For Jennifer Stone, health insurance has never been a problem,
despite being diagnosed with HIV almost four years ago.
Stone says the Pediatric AIDS Chicago Prevention Initiative
helped her gain insurance and stability in her life.
"I was diagnosed at 12 p.m. and they were there by 3," says
Stone, 27, who has two children and asked that her name be
changed to protect her identity. "I wouldn't have housing, a great
doctor or furniture if it wasn't for them."
Now HIV moms and their unborn babies may be in danger of
losing prenatal care with recent passage of a $29.6
billion state budget by the Illinois General Assembly. The
budget cuts funding to HIV/AIDS programs across Illinois by 42
percent and leaves the future of the Pediatric AIDS Chicago
Prevention Initiative in jeopardy.
"When I was first diagnosed, it was devastating, but the
counseling has helped," Stone says. "They helped me with
The initiative served 133 moms in 2011 and 69 of them gave birth
to healthy babies last year. The services prevent babies from
being born with HIV.
The Illinois Department of Public Health HIV/AIDS Surveillance
Unit and Reporting System estimates that there have been about
16,000 HIV cases in Illinois since 1981 with an additional 8,300
Illinois residents who do not know they are HIV-positive. Women
represent almost a quarter of new infections.
In 2009, Illinois had eighth highest cumulative number of AIDS
cases, according to the Kaiser Family Foundation, with more than
39,000 reported cases and 20,000 deaths since 1981.
The state legislature passed the Perinatal HIV Prevention Act in
2008 to help provide information and awareness to HIV positive
women who were pregnant or hoping to become pregnant.
Some of the mandates of the act include HIV testing of all
pregnant women, rapid tests during labor and after delivery for
women without a documented HIV status, mandatory testing of
newborns and a preliminary report from hospitals on HIV positive
women and/or infants to the 24/7 Illinois Perinatal HIV Hotline
within 24 hours.
Infants of HIV positive women receive immediate treatment
that can help prevent the HIV virus.
Rapid HIV testing for pregnant women, which provides preliminary
results in 20 minutes as opposed to a week or even more for a
standard HIV test, helps in providing immediate treatment to
mothers. Without that treatment, mothers have a one in four chance
of infecting their children. However, with treatment the
transmission rate is less than one percent.
Averting cases of HIV results in hundreds of thousands of
dollars in savings in medical care for the state, for mothers and
their children, advocates say. And that is in addition to the human
victory of potentially saving the lives of mothers and their
All these services could be at risk, says Laurie Ayala, who
serves as statewide co-coordinator for the Illinois Perinatal HIV
Hotline. The hotline acts as a resource for perinatal health care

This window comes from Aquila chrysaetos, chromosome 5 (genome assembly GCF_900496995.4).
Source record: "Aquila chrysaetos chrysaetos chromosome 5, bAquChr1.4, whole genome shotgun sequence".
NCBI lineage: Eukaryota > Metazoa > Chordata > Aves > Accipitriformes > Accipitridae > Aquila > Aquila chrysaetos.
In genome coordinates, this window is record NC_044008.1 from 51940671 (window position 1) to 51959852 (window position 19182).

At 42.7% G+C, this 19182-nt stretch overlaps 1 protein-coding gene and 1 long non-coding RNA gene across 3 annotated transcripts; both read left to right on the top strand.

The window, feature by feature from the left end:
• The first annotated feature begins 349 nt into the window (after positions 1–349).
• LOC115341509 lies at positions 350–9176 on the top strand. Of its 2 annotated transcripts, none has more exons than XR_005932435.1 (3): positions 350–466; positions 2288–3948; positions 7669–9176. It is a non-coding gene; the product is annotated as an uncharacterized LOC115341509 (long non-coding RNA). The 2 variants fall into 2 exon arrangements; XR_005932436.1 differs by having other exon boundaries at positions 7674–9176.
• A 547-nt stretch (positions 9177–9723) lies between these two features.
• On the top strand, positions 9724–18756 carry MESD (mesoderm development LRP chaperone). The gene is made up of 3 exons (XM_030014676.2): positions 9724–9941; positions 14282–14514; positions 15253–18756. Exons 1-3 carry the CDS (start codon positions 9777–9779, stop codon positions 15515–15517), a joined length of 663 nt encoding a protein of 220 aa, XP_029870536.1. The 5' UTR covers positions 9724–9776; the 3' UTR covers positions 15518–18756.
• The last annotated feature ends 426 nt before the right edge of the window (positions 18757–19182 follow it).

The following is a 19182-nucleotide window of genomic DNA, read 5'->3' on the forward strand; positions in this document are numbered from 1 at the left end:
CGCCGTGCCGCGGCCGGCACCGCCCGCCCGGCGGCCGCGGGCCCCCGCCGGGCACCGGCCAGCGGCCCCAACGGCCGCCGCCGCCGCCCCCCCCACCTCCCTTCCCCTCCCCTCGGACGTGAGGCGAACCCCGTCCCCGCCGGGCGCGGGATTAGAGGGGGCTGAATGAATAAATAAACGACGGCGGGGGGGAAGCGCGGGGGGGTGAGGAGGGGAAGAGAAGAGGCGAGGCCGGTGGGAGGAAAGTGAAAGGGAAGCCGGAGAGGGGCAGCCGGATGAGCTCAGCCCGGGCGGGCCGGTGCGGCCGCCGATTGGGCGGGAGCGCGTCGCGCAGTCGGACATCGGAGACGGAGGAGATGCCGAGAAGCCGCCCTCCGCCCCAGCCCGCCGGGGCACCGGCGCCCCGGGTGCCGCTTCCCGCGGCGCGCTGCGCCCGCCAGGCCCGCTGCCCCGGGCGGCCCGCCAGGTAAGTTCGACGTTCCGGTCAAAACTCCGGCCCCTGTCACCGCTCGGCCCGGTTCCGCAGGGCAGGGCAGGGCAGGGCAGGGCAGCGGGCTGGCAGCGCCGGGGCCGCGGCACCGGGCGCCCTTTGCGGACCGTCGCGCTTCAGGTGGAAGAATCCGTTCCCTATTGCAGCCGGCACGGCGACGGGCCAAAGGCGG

providers designed to identify pregnant, infected women and link
them to care with organizations like the Initiative.
The hotline is centered in Illinois and works with 120 hospitals
statewide to offer care to high-risk women.
"Illinois has been ahead of the curve and way more progressive
than other states with rapid testing and treatment for women,
there's no reason this care shouldn't be provided," Ayala says.
According to the Illinois Department of Public Health, 563
people are also in danger of losing medical care, food, and mental
health treatment, things that all helped Angela Davis when she was
diagnosed last December.
"In the beginning it was a shock but [the Pediatric AIDS Chicago
Prevention Initiative] has helped with diapers, transportation to
and from the hospital for my appointments and a car seat," says
Davis, a Chicago mother who also asked that her name be
Through the Initiative's support, Davis is able to maintain a
routine life caring for her five-month-old son, whose tests have
come back negative for the HIV infection.
"I just take my meds and I've been good so far. Everything
happens for a reason and my case manager has been like a mom to me.
They do whatever they can and it does help a lot," says Davis.
With such a high HIV/AIDS population, Pediatric AIDS of Chicago
Prevention Initiative case manager Lucy Rios says that while her
own job may be at risk, cuts to Medicare and the AIDS Drug
Assistance Program will have an even bigger impact on her
"Our case managers will probably be cut in half to around two to
three people and most clients may have to go to clinics where
they'll be working with a different case manager each time. It's
tough because in that situation it's hard to build trust," Rios
Rios also stated that her position and relationship with her
clients goes beyond just education.
"I usually to talk to them first, educating them on HIV and also
drive them and go with them to that first [doctor's appointment]
because I know it can be nerve wracking. Whatever they need, I link
them to it," says Rios.
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